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Province hopes new envoys to Ottawa, Washington will advocate for Alberta’s resources
Alan L. Ross (L) and David Manning have been appointed Alberta's envoys to Ottawa and Washington, D.C., respectively, in an effort to further the provinces efforts to open Alberta bitumen to a wider market.
Julia Parrish, CTV Edmonton
Published Friday, February 1, 2013 4:34PM MST
The province revealed two new appointments Friday, in a move meant to help further the province’s plans to expand the markets Alberta oil is available to.
On Friday it was announced that David Manning had been appointed to be Alberta’s envoy in Washington, D.C. – while Alan L. Ross had been given the same role in Ottawa.
Premier Alison Redford said in a statement Friday that the goal of growing the market open for the province’s resources necessitates representatives on the ground, passing on information to “key decision-makers in the U.S., Canada and throughout the world.”
“Mr. Manning and Mr. Ross have impressive resumes that include experience with both the private and public sectors,” Redford continued in the press release. “Their experience and extensive knowledge of key issues facing Alberta gives our government a strong on-the-ground presence and the ability to weigh in early and regularly on policy development that impacts Albertans.”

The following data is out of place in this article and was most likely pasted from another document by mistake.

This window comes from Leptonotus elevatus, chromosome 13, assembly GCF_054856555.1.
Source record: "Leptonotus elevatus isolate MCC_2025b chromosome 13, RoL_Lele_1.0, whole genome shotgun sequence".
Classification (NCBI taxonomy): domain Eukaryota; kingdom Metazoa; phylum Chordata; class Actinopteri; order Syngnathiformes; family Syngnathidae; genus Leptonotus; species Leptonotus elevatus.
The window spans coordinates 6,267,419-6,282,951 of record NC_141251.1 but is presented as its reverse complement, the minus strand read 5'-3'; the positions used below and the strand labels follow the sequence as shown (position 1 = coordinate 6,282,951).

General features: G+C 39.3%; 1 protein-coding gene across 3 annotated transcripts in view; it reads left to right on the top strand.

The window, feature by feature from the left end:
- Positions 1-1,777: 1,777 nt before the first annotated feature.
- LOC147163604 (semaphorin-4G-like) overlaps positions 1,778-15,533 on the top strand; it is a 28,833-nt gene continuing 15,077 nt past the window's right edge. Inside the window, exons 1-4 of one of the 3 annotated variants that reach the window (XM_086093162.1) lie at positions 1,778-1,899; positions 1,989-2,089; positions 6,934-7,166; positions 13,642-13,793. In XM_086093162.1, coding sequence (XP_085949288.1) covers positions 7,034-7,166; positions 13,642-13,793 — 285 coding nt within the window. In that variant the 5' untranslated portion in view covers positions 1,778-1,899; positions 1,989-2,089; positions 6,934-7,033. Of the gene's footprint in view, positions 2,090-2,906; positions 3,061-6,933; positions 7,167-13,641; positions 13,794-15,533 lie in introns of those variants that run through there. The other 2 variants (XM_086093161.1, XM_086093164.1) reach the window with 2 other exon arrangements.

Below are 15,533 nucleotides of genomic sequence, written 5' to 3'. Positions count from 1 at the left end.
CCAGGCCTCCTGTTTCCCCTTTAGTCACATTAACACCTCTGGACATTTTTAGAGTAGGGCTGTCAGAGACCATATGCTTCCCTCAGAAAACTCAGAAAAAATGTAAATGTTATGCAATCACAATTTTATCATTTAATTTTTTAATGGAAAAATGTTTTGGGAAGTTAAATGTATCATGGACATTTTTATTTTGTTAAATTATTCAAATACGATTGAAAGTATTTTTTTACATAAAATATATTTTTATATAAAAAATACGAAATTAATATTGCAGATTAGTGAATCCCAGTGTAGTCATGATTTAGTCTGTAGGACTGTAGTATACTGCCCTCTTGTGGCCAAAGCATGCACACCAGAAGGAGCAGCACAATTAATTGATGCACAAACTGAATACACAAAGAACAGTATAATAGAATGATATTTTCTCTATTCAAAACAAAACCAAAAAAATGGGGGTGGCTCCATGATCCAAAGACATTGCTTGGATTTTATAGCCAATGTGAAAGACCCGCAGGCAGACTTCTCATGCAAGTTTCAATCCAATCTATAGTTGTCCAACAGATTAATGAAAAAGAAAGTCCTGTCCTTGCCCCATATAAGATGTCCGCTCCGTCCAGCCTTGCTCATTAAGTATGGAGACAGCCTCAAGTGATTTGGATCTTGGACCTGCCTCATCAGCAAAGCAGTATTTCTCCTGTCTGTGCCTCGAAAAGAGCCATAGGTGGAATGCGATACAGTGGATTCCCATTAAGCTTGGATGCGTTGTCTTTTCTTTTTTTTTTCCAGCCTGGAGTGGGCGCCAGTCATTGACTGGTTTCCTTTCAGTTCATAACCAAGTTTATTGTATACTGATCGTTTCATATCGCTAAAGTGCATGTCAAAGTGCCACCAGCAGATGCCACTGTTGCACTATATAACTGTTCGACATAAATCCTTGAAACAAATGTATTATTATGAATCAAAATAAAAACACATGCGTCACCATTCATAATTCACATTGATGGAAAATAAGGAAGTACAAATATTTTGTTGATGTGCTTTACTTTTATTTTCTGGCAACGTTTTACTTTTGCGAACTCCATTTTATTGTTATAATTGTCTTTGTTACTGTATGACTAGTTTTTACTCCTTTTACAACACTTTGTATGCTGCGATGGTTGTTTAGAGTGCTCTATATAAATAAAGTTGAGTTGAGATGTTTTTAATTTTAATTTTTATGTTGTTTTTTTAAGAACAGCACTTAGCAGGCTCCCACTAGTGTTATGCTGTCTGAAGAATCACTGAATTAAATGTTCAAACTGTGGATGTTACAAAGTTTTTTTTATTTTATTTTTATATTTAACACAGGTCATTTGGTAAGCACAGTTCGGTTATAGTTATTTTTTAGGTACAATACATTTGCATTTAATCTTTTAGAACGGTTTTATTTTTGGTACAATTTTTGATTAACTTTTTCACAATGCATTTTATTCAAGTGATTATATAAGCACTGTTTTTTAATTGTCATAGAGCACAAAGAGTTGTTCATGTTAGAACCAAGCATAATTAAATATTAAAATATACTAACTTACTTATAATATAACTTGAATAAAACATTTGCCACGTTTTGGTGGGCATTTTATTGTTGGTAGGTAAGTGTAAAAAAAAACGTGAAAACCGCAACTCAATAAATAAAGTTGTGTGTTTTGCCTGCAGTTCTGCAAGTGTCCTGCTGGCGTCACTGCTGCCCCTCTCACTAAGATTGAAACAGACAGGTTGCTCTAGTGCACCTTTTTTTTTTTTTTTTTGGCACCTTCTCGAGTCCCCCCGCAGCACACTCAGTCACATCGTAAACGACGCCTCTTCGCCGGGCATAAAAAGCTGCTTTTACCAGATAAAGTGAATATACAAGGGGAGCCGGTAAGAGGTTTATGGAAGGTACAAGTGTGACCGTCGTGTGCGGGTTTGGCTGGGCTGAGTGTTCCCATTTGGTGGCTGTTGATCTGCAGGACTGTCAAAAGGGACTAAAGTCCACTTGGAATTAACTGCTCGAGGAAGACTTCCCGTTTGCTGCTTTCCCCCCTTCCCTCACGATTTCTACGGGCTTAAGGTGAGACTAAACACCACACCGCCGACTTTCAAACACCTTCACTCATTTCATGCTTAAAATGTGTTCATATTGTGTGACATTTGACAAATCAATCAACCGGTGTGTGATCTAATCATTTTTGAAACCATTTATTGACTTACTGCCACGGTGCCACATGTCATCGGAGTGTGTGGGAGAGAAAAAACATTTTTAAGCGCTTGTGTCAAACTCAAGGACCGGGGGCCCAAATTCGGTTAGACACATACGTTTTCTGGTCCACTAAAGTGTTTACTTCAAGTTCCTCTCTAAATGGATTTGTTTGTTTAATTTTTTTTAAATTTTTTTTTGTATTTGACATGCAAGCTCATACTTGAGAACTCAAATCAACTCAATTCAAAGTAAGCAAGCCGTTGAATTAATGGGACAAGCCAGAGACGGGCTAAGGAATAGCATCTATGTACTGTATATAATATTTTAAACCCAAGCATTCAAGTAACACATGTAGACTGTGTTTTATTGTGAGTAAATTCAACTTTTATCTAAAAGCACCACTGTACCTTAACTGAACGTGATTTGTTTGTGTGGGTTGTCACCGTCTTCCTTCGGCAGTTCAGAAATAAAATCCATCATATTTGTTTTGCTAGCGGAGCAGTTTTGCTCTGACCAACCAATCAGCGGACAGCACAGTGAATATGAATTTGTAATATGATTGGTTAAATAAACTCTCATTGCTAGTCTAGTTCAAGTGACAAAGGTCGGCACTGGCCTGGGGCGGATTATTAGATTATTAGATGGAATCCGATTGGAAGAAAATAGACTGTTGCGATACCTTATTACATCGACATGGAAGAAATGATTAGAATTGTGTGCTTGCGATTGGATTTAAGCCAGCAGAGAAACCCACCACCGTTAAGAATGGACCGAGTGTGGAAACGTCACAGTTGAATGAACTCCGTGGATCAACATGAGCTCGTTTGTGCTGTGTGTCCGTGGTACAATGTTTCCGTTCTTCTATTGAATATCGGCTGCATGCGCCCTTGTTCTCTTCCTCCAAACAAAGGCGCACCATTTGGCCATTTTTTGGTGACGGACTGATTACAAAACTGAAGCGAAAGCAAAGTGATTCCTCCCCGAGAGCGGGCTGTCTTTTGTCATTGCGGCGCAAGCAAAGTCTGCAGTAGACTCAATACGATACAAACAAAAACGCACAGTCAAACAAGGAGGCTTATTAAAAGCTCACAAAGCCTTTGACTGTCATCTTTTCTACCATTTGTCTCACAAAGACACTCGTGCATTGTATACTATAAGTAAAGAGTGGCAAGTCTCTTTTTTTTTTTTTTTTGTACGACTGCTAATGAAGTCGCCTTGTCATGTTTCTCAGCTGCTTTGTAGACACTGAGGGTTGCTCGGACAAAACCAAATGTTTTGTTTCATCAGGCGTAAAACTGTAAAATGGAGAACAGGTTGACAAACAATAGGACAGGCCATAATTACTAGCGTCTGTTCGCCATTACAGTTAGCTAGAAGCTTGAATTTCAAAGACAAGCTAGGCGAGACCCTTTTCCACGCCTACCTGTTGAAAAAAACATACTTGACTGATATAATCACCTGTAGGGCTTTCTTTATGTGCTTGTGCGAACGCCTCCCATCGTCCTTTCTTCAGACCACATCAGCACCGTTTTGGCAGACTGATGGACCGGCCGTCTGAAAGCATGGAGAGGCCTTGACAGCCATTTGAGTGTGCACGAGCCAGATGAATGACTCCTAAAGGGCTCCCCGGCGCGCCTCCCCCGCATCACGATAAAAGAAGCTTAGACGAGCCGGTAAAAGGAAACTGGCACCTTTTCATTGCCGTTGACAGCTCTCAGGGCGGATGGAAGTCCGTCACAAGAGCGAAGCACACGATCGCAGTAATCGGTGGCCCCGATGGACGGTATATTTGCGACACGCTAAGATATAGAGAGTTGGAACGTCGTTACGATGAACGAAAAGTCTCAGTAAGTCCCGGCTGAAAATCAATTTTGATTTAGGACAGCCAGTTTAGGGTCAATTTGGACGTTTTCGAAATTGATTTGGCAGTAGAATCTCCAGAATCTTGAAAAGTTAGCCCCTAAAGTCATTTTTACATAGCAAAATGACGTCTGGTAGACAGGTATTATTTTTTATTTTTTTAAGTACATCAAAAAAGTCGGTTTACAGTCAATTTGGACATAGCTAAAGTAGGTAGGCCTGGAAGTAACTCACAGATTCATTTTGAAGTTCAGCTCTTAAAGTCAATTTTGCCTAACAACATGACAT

Manning was most recently the Senior VP and Energy Practice Leader for VHB Incorporated, a U.S. based energy consulting firm – and was also Alberta’s interim representative in Washington in 2011.
As for Ross, his last position specialized in energy infrastructure as a partner in Borden, Ladner, Gervaise LLP in Calgary.
It’s hoped the new appointments will work alongside the province’s efforts to open up markets for Alberta bitumen by not only working with U.S. and Canadian government officials, but working with the province of Quebec to examine aspects of pipeline proposals,
The positions would also help in gaining support from other provincial leaders in an effort to move more oil east, and to advocate for Alberta oil in Europe, where a number of proposed policies would discriminate against oil sands’ crude are on the table.
Each position comes with an annual salary of $275,159.